It seems to me that Apple, BeOS, Haiku, NextStep but also Amiga have a sense for a good GUI that Windows and Linux seem to miss. I know that BeOS and Next have personal connections to Apple, so this similarity isn’t a big surprise.
I personally don’t understand the love for Apple systems, but I know people who are enthusiastic Apple users.
It used to be. I started using Mac OS professionally around 2008, and it was such a refreshing change from all the struggles and pain of Windows and Linux from the rest of my career. Everything just worked, and worked well. I really loved MacOS.
However, over time it’s gotten worse and worse. Things like multiple monitor support are still bad. The hardware is annoying, with things like having only USB-c ports require hubs and adapters. At my current job I had the choice of a MacBook or a windows laptop and I came REALLY close to picking the windows machine.
For me, it is. I have a Macbook Air M1 which is really fast and very stable. I can work a whole day without charging the battery. I like Mac OS and the quality of the hardware.
Same with my iPhone 13 Pro. Very good hardware and IOS is pretty good as well.
Both are not cheap but you can use it for around 7 years (Don’t know exactly) before it’s end of life. And then Haiku or Linux will be installed on this Macbook and life goes on. I have a 27" iMac from 2010 and it works really good with elementary Linux every day. Afterall I really like the Apple computers and Mac OS as well. But I also like Linux, Haiku and BSD. I like to buy a product for long term use. And not to buy a new one every few years.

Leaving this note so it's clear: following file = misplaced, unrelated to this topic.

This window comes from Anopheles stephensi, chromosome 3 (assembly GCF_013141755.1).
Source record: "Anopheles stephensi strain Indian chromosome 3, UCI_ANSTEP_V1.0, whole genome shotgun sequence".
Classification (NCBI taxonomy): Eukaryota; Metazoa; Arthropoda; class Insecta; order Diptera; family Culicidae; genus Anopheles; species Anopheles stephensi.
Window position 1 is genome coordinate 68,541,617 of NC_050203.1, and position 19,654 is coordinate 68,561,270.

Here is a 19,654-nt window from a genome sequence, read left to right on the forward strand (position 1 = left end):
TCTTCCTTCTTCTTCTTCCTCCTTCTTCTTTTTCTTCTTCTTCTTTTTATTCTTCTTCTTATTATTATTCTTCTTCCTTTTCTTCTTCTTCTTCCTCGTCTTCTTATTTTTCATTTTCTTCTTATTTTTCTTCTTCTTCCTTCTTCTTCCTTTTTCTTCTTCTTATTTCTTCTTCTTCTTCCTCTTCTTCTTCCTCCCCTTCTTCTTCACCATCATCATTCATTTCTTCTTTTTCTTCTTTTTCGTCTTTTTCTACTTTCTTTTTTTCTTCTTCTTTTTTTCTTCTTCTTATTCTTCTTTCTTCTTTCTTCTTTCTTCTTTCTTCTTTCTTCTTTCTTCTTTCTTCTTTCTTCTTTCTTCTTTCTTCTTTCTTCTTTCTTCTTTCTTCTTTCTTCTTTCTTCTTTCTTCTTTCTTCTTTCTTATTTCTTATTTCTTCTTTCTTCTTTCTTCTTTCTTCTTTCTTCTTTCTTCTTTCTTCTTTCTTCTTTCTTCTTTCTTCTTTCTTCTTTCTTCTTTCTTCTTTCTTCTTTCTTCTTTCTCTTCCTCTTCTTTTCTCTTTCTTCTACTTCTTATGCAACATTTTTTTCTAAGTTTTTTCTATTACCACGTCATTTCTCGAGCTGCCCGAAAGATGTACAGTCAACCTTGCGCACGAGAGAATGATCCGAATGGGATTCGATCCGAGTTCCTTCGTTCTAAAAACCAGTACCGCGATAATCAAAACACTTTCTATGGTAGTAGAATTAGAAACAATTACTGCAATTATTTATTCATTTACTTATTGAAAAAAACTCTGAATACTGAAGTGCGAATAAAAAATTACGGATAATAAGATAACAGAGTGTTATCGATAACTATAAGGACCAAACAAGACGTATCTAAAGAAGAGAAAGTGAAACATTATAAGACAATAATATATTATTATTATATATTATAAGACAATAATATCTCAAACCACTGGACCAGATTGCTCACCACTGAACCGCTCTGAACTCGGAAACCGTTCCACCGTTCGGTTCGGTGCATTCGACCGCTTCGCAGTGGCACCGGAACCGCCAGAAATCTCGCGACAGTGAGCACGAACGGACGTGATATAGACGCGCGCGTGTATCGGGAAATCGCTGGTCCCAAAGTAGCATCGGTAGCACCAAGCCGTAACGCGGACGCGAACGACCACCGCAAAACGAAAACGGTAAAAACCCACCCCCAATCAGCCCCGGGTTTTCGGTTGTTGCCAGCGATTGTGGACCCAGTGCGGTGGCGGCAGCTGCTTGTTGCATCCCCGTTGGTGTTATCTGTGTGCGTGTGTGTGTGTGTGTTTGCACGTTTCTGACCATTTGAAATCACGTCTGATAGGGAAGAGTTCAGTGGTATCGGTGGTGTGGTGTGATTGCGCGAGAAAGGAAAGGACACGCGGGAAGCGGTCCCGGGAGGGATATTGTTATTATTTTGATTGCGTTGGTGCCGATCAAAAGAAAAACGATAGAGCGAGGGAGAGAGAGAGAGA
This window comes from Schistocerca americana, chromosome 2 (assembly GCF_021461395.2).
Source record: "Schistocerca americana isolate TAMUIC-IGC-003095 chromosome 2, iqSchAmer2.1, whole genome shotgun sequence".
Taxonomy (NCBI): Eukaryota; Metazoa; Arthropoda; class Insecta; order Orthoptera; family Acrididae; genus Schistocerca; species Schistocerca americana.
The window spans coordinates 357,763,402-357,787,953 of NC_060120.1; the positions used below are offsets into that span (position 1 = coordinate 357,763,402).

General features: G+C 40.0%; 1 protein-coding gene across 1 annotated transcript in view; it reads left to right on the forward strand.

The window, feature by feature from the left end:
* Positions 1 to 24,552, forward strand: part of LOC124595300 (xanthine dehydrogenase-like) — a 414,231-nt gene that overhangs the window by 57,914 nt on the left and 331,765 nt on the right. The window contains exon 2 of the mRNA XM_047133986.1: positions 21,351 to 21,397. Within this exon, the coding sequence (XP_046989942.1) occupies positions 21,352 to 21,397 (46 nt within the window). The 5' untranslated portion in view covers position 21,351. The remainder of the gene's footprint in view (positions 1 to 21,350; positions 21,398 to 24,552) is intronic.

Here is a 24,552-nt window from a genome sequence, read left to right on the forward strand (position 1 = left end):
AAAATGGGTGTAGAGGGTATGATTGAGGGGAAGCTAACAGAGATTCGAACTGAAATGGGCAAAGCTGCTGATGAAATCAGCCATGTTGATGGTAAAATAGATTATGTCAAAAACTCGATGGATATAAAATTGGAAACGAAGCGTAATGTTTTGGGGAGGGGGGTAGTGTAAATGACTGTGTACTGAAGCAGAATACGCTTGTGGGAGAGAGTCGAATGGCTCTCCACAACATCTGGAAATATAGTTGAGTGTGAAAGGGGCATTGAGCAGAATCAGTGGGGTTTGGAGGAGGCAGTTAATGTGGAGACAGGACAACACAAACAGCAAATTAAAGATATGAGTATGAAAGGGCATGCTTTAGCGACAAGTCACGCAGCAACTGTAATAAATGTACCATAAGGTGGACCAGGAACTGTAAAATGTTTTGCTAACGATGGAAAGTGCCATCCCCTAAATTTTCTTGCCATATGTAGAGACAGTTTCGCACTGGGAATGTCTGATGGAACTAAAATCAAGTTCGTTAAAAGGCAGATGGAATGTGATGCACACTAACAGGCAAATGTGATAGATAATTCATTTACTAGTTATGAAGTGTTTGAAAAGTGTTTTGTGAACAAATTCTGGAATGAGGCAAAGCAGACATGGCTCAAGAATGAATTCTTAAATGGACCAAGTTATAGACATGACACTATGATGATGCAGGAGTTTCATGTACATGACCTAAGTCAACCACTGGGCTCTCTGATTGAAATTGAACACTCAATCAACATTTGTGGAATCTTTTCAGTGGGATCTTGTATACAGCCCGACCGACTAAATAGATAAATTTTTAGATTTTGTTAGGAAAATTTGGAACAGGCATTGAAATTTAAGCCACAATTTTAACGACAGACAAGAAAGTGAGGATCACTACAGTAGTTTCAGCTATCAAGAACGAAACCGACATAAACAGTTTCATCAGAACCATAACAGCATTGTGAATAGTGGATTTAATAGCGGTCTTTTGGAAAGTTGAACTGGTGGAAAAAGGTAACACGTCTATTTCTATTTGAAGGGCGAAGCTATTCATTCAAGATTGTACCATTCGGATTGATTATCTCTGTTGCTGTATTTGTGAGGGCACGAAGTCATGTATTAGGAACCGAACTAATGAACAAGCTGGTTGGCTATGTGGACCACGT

Windows 95 was very good at GUI. They reworked everything from the ground up and made great efforts to get it right. Other parts of the OS had their problems, but on the GUI side it is very consistent and readable.
Classic Mac OS was also good, but the few times I had to use Mac OS X it felt like an unfinished merge of incompatible concepts from Mac OS and NeXT. Which had completely different views about thing and I don’t think can be blended together into a single consistent thing.
Modern Windows and Linux are in a similar place: a lot of different toolkits, which means no one has any reason to be consistent with existing apps, and everyone ends up rendering their app with their own company-branded theme or so. There are good attempts on Linux side to create unified GUIs but I don’t agree with the design choices of the GNOME team. Maybe I should run more Qt/KDE apps instead of GTK ones on my Linux systems. In any case, while there are nice projects here and there, there are too many of them, and that prevents concentrating progress towards a single goal. But on the other hand, no one would agree on the single goal if there was a single very large project.
Until now Haiku has maintained some isolation from this. We will see if we can continue that despite now having a lot of ported apps. Can we still “isolate” from them and focus on integrating native apps even better?